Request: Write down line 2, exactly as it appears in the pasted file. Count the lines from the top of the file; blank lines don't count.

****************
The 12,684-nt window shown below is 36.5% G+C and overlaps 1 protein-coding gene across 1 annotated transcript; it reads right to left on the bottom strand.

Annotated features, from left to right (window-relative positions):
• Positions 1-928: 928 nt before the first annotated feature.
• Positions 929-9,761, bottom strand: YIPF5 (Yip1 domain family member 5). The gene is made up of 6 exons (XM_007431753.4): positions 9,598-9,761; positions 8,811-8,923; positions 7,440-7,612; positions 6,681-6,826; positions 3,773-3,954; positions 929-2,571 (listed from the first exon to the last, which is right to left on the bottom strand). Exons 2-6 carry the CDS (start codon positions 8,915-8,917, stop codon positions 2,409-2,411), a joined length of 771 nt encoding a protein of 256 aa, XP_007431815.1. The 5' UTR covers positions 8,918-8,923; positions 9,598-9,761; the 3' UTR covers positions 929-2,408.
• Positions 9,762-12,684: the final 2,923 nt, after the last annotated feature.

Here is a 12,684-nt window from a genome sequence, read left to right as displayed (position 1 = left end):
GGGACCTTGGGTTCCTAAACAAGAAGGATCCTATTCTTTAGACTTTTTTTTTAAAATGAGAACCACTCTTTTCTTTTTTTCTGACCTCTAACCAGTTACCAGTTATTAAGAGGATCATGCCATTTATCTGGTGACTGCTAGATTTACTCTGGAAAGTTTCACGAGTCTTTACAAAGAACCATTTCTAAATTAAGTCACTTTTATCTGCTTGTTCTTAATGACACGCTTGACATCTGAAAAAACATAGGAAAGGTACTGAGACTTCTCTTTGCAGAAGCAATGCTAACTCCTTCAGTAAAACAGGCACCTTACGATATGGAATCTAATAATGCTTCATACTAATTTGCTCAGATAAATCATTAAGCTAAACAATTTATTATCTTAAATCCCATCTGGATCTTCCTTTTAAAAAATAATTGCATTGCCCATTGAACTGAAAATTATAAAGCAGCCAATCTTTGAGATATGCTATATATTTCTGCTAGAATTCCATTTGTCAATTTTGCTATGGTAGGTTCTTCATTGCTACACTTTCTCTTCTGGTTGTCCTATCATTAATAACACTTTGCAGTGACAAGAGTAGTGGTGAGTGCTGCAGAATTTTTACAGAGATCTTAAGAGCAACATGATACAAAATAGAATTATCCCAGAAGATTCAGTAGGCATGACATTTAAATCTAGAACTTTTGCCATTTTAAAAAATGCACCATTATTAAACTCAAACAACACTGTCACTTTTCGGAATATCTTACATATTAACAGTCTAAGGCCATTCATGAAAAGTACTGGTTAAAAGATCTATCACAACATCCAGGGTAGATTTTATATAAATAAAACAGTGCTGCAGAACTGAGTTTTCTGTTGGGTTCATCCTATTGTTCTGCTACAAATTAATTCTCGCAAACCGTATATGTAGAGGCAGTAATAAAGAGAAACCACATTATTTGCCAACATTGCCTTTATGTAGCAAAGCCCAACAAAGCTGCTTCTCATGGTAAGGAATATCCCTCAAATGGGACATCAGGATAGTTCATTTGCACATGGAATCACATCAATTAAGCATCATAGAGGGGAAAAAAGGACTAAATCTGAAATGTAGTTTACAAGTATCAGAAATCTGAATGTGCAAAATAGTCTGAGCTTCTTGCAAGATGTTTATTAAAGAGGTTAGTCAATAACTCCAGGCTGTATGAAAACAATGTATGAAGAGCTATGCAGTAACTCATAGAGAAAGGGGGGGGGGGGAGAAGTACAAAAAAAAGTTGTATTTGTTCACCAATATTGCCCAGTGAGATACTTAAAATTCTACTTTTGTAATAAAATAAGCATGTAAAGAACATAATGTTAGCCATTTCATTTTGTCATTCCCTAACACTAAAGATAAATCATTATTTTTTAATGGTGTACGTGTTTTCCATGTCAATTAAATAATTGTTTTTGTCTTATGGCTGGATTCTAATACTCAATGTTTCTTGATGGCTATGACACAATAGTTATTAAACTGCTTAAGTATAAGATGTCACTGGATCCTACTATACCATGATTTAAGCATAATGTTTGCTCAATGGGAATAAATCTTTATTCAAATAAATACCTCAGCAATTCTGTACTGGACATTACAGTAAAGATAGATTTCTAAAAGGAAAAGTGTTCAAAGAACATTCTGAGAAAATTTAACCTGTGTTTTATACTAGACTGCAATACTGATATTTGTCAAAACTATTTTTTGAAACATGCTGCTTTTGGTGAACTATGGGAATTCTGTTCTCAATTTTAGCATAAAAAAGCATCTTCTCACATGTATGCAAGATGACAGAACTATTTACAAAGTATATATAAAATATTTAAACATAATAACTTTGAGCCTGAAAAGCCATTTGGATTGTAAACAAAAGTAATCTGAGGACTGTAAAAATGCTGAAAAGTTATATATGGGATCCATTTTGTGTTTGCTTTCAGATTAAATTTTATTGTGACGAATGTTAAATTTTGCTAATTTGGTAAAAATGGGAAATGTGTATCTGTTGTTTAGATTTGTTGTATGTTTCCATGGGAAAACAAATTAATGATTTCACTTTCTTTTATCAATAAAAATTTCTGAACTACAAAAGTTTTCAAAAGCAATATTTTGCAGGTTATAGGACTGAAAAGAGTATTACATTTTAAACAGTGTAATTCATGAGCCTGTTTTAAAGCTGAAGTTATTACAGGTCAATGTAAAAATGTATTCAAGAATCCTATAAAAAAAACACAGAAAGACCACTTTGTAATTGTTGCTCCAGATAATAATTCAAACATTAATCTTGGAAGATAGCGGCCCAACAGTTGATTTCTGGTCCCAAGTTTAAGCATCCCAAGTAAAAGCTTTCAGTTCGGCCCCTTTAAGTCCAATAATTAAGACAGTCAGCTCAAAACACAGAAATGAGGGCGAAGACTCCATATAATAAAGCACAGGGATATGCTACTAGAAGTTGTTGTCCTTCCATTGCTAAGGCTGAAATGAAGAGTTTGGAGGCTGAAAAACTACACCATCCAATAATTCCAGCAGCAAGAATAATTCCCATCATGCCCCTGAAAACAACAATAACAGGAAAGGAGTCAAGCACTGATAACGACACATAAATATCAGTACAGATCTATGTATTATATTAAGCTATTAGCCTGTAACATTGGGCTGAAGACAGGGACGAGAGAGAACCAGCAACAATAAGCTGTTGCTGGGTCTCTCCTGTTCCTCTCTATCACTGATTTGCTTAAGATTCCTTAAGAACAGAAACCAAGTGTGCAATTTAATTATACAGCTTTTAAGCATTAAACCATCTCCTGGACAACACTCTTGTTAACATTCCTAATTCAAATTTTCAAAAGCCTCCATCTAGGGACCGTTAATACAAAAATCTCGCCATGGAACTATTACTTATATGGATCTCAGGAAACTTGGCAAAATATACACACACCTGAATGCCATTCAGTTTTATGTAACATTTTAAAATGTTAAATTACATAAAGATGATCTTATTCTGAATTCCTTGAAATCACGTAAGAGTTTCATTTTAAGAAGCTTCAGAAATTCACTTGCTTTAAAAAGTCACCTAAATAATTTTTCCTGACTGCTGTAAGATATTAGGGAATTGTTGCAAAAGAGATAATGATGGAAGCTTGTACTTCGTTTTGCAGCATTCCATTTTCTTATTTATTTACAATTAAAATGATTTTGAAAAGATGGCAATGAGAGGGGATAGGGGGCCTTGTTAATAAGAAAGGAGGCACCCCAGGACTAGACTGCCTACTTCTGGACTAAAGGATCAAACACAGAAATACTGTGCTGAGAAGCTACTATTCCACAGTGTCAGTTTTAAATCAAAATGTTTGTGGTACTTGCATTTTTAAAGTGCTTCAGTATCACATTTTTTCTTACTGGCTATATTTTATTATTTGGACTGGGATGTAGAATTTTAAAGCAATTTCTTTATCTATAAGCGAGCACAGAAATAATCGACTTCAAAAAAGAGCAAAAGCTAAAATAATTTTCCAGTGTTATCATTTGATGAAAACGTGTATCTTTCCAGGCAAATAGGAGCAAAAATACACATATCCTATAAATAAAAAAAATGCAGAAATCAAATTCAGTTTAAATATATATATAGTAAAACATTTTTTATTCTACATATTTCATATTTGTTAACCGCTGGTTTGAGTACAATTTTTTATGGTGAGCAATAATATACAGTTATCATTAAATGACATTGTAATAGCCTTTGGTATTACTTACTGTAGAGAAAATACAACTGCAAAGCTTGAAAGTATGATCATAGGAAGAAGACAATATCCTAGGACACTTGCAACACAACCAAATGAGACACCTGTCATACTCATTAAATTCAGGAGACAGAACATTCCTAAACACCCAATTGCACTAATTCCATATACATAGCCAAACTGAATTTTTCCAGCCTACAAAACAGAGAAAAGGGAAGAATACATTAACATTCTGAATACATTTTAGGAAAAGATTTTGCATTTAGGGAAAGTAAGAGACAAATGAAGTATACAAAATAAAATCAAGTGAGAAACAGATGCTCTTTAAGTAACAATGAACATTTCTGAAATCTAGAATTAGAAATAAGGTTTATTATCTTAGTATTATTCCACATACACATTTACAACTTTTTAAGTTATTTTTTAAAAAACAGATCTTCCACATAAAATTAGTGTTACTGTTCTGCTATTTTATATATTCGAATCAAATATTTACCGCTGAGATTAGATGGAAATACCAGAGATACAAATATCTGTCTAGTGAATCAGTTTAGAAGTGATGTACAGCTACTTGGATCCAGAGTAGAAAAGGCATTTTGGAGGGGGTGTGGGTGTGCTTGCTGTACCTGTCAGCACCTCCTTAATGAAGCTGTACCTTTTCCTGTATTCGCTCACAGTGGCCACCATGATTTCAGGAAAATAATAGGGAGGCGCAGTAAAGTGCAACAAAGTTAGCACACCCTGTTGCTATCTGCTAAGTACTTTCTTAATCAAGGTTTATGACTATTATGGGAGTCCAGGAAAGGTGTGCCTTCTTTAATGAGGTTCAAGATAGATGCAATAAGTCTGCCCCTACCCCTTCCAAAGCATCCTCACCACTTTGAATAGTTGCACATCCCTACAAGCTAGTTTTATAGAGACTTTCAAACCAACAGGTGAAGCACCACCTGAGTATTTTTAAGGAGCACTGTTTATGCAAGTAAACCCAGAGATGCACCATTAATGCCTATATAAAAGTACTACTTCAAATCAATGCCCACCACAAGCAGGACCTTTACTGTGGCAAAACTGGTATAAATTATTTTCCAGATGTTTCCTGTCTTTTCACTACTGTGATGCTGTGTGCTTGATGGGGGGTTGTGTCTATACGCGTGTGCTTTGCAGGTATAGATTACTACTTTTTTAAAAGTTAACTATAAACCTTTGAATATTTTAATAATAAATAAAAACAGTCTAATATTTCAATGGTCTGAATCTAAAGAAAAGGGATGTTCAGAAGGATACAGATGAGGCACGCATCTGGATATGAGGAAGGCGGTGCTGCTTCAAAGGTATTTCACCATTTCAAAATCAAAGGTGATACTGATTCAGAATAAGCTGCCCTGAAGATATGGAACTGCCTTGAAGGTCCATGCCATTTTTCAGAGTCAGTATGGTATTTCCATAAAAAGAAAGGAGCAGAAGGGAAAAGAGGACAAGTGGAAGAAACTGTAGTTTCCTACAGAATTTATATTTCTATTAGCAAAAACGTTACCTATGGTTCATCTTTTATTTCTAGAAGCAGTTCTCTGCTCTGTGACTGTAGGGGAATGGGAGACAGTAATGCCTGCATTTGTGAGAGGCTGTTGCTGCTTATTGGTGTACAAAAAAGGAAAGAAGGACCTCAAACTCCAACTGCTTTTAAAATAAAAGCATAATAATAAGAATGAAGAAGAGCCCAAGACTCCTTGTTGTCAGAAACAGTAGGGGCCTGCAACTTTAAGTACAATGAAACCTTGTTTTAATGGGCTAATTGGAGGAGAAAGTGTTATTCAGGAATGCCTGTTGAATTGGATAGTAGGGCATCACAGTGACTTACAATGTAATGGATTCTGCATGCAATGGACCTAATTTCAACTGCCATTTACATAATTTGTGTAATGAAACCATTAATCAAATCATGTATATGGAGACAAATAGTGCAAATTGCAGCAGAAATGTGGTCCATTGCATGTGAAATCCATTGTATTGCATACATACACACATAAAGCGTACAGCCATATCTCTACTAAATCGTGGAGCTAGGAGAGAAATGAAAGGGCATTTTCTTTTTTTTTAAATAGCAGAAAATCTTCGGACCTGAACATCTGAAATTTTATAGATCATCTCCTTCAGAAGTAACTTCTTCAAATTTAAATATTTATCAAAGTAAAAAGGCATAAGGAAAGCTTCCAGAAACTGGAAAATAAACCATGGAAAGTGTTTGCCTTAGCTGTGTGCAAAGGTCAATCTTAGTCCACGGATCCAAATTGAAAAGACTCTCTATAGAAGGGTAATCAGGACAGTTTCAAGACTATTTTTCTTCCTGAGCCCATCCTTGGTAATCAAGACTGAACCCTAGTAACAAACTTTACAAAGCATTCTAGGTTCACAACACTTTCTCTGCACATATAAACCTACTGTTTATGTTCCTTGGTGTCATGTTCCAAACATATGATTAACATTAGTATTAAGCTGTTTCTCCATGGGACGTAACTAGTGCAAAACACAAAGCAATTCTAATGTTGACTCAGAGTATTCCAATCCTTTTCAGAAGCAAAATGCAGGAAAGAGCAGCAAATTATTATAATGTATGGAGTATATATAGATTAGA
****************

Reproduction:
Annotated features, from left to right (window-relative positions):